Opportunities for community members, staff and students to come together to learn, share experiences, and expressions of compassion, solidarity and understanding included: a choir performance, a guided walk, a ‘taste of migration’ through a free shared lunch, and a lecture in the library. Running parallel to this was a visit from residents and Friends of Napier Barracks in Folkestone, where migrants and asylum seekers are detained while their applications for leave to remain are processed.

Guided walk: Refugee Tales trail

Around 35 people (an even mixture of staff, students, alumni and members of the wider community) joined a short guided walk through part of the University of Kent campus, stopping to listen to the experience of refugees written in the Refugee Tales book along the way.

People walking outdoors on paved path against backdrop of trees

Before we set off, Natalia Crisanti (Engagement and Communications Officer), who coordinated the Refugee Week programme at Kent, introduced the event and a performance from the Kent Community Choir, who sang ‘Moving‘ , a song written by students and refugees at the Berlin School of Popular Arts at SRH Berlin in Germany.

Kent community choir member: “thank you for inviting us to be a part of it – a moving and humbling experience”

Kent staff member reading an extract from the Refugee Tales outdoors in summer

Along the route, the Refugee Tales extracts were read by Philip Pothen (Director of Engagement), Basma Eldoukhi (PhD student, Migration Studies), and Sam Scott (Philanthropy Manager). We finished at the Kent Community Oasis Garden to reflect and leave a message, before returning to the start point for a ‘taste of migration’ through food inspired by the fusions of flavours that have come about because of the movements of people to the UK.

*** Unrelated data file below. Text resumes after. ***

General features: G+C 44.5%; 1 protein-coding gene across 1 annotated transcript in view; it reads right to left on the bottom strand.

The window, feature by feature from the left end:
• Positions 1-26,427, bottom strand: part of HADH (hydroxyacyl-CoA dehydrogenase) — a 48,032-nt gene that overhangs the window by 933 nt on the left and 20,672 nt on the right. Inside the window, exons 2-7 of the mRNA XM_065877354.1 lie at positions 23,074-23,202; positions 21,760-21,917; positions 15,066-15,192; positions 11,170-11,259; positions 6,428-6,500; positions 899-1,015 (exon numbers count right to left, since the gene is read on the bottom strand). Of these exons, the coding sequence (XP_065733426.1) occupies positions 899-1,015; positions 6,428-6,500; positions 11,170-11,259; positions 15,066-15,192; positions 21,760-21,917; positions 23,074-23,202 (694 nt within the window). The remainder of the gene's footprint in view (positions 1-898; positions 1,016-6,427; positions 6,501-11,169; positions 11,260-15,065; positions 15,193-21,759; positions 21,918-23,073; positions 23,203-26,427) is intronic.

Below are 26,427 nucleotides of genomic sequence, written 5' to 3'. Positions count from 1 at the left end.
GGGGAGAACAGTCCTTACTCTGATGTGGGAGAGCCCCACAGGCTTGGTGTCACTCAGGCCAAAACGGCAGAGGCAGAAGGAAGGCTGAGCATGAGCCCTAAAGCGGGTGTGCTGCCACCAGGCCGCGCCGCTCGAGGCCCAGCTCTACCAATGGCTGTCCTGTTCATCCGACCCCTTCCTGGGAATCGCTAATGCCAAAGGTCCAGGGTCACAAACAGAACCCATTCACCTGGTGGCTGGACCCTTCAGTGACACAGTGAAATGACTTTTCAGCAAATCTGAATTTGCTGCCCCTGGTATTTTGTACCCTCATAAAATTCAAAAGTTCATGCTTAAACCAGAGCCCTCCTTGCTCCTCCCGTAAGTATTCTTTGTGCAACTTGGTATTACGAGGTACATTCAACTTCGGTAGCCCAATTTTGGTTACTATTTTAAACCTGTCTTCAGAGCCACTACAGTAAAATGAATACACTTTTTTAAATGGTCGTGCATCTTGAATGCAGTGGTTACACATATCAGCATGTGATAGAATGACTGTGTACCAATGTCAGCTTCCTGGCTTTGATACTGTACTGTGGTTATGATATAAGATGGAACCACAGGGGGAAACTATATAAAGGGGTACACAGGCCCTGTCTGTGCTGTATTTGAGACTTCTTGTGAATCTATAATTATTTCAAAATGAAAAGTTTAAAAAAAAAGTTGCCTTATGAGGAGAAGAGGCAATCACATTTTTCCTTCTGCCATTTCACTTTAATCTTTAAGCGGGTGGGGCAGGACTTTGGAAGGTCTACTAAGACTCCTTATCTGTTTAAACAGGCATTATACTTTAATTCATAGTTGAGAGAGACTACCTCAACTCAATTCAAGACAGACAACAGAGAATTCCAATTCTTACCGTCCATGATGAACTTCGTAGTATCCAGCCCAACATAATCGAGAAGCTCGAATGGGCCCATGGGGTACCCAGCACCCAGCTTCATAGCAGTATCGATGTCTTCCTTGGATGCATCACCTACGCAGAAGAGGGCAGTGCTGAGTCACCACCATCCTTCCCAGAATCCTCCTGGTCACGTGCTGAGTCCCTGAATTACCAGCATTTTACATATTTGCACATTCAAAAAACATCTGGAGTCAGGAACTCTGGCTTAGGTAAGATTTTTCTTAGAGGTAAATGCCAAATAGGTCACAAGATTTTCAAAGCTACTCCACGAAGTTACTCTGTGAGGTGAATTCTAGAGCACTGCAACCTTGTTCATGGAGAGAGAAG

People sitting at bench table outdoors writing

The guided walk and the stories shared during the event helped us to think more deeply about the experiences of refugees and asylum seekers, and the engagement and support contributed to an atmosphere of compassion and understanding, which we will remember and continue to speak about and reflect on.

People at food buffet outdoors

You can listen to or read the Refugee Tales extracts from the walk again online on our Refugee Week webpage. If you would like to read the lyrics from the choir performance you can download them as a PDF.

Many attendees of the event got in touch with their reflections, including:

“I feel fortunate to have had the opportunity today to meet some people from Iran who have come to the UK and to hear some of their stories. I think more events of this kind are needed to allow local residents to meet refugees to build communities, shatter myths and remind ourselves that we are all human and we should support one another.”

“Having people read exerts of lived experiences whilst we were walking freely around the beautiful campus made the experience incredibly moving. At one point a colleague and I had our arms around each other because we were welling up. This event brought the University closer to our local community as we shared a valuable experience together. I had some deep and meaningful chats with members of the public whilst on that walk, and it felt important that we came to learn and to understand together.”

Following the Refugee Tales trail, everyone was welcome to an open lecture by Professor Panikos Panayi, Professor in Economic History from De Montfort University, who spoke about this history of fish and chips, and links to migration and Britishness. We explored the links of the dish with migration and the popularity of fish and chip shop ownership with different migrant communities, as well as historic associations with social class and status. At the end we reflected on how this ‘national dish’ perhaps reflects a vision of a modern, inclusive and diverse Britain, and that over fish and chips we can have many conversations about our backgrounds, and cultural traditions relating to food, sharing our experiences and beginning to understand each other better.